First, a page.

What the Pacers—and George in particular—do best is scout James and know where to “force” his shots. In the teams’ first matchup in January, George did an excellent job of forcing LeBron to his left for long mid-range jumpers.

Take a look at James’ shot chart in that matchup, compared to how he’s fared from those spots for the season, per

January versus Indiana:


LeBron still finished that initial matchup against George with 22 points and 10 rebounds, but he took eight shots from positions where he’s league-average or worse and also had seven turnovers. That game was one of the few times this season where James was the obvious weak link, where he was essentially carried by Wade.

As he’s prone to do, James fared far better as a shooter the second time around. He almost completely eschewed the mid-range game, adjusting to George’s strong perimeter defense by setting up in the post far more. The result was a better game shooting-wise, scoring 28 points and going to the line 11 times.

Indiana won both matchups, so it's not like George failed the second time around. But I'm sure Frank Vogel will certainly be looking for a shot chart far more like the first game than the second on Sunday.


X-Factor: Roy Hibbert

By now, most in the greater Indiana area have come to the realization that Roy Hibbert is and probably always will be a dreadful offensive player. He’s shooting 42.8 percent from the field this season, down from a semi-promising 49.7 percent rate last season, and has regressed in the place Indiana needs him most: around the rim.

According to HoopData, Hibbert is shooting an embarrassingly low 49.2 percent at the rim this season. Among players who shoot four or more times from that spot per game, he’s the only guy who makes less than half of his shots, and among players who get more than 25 minutes per night, only Ricky Rubio ranks worse overall.

This is the part of the program where I remind you that Roy Hibbert is a 7’2” center without any pure shooting skills to speak of. Among “big men,” only Chuck Hayes, Jason Collins, Jared Jeffries and Reggie Evans are worse around the basket. Again, here is where I remind you that Hibbert signed a maximum contract extension with the Pacers last summer.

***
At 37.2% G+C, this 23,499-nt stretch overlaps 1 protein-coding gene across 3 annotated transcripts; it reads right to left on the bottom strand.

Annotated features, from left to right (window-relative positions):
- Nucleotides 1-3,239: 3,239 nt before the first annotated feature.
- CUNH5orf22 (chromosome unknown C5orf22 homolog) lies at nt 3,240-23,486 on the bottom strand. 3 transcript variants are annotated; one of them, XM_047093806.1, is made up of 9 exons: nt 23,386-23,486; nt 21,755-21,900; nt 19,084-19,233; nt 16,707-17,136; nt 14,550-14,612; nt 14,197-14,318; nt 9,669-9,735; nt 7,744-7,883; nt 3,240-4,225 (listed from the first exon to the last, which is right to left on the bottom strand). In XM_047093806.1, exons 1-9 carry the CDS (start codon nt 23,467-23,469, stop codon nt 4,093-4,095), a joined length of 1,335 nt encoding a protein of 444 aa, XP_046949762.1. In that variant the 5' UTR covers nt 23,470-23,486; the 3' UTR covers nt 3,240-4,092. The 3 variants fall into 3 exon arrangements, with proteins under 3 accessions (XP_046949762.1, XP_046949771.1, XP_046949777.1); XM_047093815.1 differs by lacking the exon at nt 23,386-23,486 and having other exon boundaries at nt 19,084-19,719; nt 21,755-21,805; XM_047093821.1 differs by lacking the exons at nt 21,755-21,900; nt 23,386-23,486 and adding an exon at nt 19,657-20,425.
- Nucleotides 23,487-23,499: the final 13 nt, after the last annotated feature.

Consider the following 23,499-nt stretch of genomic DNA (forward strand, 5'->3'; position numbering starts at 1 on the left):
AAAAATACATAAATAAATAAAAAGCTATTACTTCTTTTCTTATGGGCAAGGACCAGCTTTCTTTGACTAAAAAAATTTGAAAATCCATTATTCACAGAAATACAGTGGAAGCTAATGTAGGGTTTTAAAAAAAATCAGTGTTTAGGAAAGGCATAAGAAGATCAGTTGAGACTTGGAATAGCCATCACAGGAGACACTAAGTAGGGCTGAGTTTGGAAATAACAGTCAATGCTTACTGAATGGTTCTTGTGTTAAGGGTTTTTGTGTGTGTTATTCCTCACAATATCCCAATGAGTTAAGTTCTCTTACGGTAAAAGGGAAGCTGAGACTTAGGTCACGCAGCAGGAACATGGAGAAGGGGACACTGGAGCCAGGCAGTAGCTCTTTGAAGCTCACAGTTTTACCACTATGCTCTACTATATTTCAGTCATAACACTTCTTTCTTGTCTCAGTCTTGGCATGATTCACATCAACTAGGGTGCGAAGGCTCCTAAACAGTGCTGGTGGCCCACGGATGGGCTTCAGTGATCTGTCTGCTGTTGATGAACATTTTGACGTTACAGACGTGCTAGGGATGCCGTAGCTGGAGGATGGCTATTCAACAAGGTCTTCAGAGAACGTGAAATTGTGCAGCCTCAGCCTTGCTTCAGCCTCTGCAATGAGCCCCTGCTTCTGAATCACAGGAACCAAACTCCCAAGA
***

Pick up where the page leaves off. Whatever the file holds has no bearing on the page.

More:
Luckily for Hibbert, there are two ends of the floor—and he may be the NBA’s best interior defender at that end. It’s something that you see when watching the Pacers play. Hibbert is always around the ball, adjusting opposing teams’ shots far more than even his 2.7 blocks per game suggests.

There just wasn’t a great way to quantify Hibbert’s interior defense until recently. At the 2013 Sloan Conference, Grantland’s Kirk Goldsberry presented a research paper based on the tracking data of STATS LLC’s SportsVu cameras. The results, which were taken from last season’s tracking data, essentially solidified what we already know: Hibbert is among the two or three best interior defenders in the league.

Though the data is not out for this season—at least publicly—it’s safe to say that Hibbert is again wreaking havoc on opposing teams at the rim. HoopData measures the Pacers as being the NBA’s best defensive team at the rim, allowing an opposing field goal percentage of 58.5—nearly six percent worse than the league average.

Why is that important? Because, as you might have guessed, the Heat take and make an inordinate amount of shots from that area. Miami leads the NBA with a 72 percent rate around the rim, per HoopData.

Hibbert may force the Pacers to play four-on-five on the offensive end, but his excellence on defense is a great deal of what allows Indiana to compete with Miami on a regular basis. 


Projected Starting Lineups


PG: George Hill

SG: Lance Stephenson

SF: Paul George

PF: David West

C: Roy Hibbert



PG: Mario Chalmers

SG: Dwyane Wade

SF: LeBron James

PF: Udonis Haslem

C: Chris Bosh



The Pacers are one of a select few Eastern Conference teams that can even sniff the same stratosphere as the Heat. We've covered in great length why that's the case—specifically their defensive tenacity—and it's hard to expect anything different. So while Miami has 17 straight wins, those first two games matter just as much if not more.

We're going to be in for a doozy, folks. 

That said, it's impossible to pick against the Heat at this point. They are playing at a higher level than we have seen any team this season on both ends of the floor, and while most games are played in a vacuum, this one isn't. Miami knows Indiana "has its number" and about the streak, so expect playoff-level intensity coming from the defending champs at home.

This has game of the year potential, but expect the Heat to stretch their streak to 18 in a row.

Final Score Prediction: Heat 96, Pacers 92